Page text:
We calculated sampling weights as the inverse probability of selection, scaled to sum to the observed number of providers per cadre. Analysis accounts for stratified sampling and probability weights. We present descriptive statistics of the total observations, including duration, raw number of tasks observed, and proportion of providers departing early.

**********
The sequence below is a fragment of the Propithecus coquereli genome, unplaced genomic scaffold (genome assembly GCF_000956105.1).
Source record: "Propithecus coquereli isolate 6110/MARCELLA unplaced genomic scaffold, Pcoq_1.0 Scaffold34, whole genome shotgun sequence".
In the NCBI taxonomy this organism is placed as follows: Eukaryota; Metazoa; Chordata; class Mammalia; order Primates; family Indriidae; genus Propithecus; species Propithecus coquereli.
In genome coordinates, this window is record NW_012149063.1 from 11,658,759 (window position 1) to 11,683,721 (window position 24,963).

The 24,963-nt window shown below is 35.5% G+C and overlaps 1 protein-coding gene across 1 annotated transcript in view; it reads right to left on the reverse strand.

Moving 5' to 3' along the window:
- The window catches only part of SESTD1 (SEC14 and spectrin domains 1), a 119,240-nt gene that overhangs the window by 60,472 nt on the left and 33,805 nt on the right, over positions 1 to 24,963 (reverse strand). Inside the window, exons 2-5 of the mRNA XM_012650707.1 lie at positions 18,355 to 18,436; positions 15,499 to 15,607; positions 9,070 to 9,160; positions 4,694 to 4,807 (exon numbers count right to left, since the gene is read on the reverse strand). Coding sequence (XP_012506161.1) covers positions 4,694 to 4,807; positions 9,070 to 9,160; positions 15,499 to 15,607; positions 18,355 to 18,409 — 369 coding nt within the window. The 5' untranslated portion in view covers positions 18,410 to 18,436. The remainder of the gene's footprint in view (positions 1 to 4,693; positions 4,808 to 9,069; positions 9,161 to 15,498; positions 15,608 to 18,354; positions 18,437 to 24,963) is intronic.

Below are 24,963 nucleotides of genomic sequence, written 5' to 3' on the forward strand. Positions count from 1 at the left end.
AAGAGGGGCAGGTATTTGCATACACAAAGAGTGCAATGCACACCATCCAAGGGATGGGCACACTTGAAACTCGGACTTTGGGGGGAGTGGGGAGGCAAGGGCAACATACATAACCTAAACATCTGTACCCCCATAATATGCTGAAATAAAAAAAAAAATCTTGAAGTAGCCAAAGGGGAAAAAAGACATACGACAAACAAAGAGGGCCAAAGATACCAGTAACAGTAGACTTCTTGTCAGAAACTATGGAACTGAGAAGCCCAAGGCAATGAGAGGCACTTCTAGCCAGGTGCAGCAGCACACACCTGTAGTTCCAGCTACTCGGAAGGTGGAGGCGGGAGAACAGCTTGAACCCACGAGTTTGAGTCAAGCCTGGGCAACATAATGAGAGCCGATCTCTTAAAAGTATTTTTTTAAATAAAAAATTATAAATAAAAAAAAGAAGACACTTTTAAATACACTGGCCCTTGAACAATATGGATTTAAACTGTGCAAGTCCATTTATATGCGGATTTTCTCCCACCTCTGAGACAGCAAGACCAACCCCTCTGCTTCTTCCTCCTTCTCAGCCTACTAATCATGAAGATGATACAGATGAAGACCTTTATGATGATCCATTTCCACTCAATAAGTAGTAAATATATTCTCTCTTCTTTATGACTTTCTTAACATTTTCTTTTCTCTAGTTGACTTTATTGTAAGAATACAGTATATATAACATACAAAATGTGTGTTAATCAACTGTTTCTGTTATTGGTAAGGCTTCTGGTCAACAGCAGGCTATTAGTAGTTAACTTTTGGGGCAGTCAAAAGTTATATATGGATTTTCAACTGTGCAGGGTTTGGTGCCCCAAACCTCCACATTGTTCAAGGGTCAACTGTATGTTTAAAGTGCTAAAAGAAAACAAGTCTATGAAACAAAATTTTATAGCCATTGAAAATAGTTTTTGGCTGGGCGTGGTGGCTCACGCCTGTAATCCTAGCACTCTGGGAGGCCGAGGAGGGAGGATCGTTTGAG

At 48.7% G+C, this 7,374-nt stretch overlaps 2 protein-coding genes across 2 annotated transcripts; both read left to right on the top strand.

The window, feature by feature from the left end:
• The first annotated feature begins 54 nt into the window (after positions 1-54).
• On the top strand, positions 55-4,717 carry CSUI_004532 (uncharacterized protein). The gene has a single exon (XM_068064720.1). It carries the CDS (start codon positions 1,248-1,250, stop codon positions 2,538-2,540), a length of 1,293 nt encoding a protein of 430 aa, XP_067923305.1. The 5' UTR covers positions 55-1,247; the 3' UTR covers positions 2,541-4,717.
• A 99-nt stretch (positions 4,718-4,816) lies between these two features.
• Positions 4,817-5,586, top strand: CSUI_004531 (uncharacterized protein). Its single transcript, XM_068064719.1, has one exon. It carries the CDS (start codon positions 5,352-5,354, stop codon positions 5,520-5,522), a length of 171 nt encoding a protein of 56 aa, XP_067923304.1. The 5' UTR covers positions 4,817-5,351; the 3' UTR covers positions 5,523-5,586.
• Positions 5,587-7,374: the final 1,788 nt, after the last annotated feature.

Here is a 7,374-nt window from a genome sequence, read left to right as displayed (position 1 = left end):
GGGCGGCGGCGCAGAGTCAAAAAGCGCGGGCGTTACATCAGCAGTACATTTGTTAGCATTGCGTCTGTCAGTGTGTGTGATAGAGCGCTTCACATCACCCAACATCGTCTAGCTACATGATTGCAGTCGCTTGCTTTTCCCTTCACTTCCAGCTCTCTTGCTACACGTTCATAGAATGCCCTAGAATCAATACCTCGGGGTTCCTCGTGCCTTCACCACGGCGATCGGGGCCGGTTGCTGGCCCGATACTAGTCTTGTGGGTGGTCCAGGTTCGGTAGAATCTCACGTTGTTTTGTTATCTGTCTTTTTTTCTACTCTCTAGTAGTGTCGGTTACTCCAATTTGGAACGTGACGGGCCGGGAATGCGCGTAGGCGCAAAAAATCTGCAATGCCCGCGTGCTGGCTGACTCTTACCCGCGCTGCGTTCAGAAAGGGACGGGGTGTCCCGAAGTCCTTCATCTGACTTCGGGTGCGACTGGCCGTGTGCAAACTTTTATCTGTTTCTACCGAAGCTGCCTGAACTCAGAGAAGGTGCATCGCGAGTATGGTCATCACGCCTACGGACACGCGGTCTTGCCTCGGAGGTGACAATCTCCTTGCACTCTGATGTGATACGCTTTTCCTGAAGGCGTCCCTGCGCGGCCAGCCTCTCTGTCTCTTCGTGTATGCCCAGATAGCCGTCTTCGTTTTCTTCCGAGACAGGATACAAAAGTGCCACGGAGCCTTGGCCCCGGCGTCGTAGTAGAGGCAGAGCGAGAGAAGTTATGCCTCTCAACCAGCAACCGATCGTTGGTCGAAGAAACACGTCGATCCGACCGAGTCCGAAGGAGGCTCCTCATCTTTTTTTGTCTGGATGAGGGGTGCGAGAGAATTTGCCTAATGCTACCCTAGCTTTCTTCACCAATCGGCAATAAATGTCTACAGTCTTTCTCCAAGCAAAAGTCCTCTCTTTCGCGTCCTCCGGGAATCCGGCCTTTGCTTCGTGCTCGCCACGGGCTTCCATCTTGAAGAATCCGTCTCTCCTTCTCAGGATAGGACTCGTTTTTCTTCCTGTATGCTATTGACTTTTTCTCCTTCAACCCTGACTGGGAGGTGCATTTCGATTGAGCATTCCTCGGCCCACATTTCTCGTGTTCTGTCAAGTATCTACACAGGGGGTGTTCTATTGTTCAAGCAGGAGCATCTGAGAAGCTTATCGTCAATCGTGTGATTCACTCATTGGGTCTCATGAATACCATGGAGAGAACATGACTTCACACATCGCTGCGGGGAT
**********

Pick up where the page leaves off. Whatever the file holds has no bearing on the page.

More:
We summarized the number of providers performing each category of activity and the mean minutes spent per activity by provider cadre and shift type (outpatient, inpatient/urgent, other). We tested the significance of differences in activities by shift type using design-based F tests for proportion of providers performing the activity and linear regression for time per activity in order to incorporate sample strata and weights. Although we did not capture time spent by unique patient in the observations, we calculated and plotted time spent consecutively on patient-facing activities as an approximation of time per patient. We calculated the proportion of time spent on individual activities and summarized these graphically by provider cadre. We quantified time spent transcribing records as an indication of potential inefficiencies in health facility operation. Finally, we compared the time spent on direct patient care and the time spent on documentation for providers observed to use computers at all and those not observed using computers using linear regression. Raw data were exported to comma delimited files; analysis was performed using Stata 16.0 (Stata Corp, College Station, Texas).